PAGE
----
Again, there is a menagerie of companions to choose from on your journey: Atton (wise cracking rogue), G0-T0 (somewhat shady business droid), Mandalore (leader of the Mandalorians who are trying to rebuild), Bao Dur (expert technician with an awesome robot, plasma arm, thing), Kreia (your mentor and advisor jedi), Visas Marr (a sith apprentice), and a couple of companions who arrive only meeting certain conditions. The Handmaiden if you are a male Exile, or the Disciple if you’re female, and Mira if you’re good, Hanrarr if you are evil. To top off this list, our little friend T3-M4 returns, as does HK-47 (if we decide to rebuild him).

As a side note, and one which I didn’t notice made too much of an impact on gameplay, your alignment will shift your companions alignments over time. ie, if you are slaying innocents left right and centre, your companions will start to fall to the dark side too.

Some familiar locations make another appearance in this game: the plains of Dantooine and the now ruins of Korriban. New locations include the Peragus Mining Facility, the floating city of Telos (which is oddly reminiscent of Taris), Onderan and the crime-ridden world of Nar Shaddaa.

Overall, as with the first game, KotOR II looks beautiful, good soundtrack, nice environments, and even the combat looks nice, with varied more-varied animations for each type of attack, which keeps melee combat looking fresh. However, when writing about this game, there is one point that cannot be left out: It’s buggy like hell. Seriously, save often. They range from minor annoyances, like companions getting stuck on things, to game breaking bugs such as the one in the image below, from the Telos Academy. (By the way, I’ve had that particular glitch numerous times, and I think the way to solve it is to try and put up a fight when you’re asked to surrender your weapons, fair warning.)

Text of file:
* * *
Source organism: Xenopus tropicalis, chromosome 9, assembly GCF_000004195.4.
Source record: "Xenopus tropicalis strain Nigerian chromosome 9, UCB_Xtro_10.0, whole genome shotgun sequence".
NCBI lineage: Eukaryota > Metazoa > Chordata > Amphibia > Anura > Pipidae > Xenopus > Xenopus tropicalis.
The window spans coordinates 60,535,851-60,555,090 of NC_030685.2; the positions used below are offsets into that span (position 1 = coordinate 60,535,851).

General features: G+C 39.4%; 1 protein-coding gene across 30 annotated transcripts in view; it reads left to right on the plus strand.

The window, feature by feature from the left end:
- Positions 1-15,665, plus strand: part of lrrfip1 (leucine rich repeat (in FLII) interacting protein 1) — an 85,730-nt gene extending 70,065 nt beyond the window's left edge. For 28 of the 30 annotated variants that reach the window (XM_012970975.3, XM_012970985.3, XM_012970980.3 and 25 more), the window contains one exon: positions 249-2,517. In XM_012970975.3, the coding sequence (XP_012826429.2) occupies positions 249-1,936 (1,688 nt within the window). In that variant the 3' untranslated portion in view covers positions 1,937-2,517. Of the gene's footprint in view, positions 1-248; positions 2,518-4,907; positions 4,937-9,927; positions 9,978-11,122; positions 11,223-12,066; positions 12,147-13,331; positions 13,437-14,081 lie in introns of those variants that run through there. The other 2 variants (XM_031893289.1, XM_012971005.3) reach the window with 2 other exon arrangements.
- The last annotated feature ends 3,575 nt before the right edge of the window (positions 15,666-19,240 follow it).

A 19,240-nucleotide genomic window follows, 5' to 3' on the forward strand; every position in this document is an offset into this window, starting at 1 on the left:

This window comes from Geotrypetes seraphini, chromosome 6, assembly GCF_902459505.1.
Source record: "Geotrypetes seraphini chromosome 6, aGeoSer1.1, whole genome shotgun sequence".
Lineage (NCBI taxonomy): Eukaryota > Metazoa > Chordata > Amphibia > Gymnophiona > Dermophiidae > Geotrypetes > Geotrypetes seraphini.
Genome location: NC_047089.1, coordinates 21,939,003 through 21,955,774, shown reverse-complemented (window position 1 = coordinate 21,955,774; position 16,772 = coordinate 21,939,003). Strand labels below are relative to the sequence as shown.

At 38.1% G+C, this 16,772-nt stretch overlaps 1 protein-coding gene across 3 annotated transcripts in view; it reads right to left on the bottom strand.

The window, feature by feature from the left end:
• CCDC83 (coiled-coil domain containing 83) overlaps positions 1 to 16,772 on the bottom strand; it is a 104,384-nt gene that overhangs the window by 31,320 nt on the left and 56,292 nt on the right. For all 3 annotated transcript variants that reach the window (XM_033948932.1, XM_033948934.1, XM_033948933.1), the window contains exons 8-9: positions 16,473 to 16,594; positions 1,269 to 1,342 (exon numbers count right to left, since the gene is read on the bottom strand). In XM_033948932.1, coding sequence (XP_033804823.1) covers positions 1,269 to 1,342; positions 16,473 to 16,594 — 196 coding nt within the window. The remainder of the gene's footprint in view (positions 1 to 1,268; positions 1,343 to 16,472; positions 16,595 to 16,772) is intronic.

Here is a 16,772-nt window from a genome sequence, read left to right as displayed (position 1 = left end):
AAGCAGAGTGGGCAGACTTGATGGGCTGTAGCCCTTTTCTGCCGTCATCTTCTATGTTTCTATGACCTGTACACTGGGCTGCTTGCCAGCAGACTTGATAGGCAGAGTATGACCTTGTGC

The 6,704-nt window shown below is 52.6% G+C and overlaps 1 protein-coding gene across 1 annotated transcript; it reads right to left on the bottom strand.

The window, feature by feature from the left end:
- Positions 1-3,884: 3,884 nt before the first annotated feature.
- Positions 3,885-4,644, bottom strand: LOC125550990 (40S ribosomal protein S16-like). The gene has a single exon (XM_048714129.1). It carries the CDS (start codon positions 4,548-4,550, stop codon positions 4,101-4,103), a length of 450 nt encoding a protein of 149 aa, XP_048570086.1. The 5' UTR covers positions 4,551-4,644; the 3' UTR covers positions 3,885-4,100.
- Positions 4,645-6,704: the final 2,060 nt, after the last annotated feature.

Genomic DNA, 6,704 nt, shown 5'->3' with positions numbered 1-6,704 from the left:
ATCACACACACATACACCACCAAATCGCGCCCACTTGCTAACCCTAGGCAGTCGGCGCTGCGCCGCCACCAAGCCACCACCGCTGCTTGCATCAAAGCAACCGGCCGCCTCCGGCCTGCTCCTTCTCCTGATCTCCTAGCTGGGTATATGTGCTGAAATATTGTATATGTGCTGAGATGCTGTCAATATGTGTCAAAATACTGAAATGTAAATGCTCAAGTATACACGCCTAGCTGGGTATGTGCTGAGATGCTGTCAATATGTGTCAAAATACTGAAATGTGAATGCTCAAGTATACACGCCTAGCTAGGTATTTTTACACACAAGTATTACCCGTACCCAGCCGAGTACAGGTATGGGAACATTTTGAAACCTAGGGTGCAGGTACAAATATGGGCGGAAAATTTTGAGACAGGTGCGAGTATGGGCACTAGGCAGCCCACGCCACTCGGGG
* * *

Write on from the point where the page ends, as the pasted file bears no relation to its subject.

With a lot more variety and complexity, this game is certainly worth playing, but in my honest opinion, it is the first game, KotOR, that is the classic out of the two. Mainly because it has less bloody game-breaking glitches… What was your experience of this game?

First released: December 2004 ; Published by LucasArts ; Developed by Obsidian Entertainment

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Star Wars: Knights of the Old Republic (1/2)

It’s safe to say that I know KotOR like the back of my hand, seeing as I’ve been playing it for ten years straight now. I may have a soft spot for RPGs in general, but looking back at its release and playing it for the very first time, very little has changed in my mind, I still love this game to bits.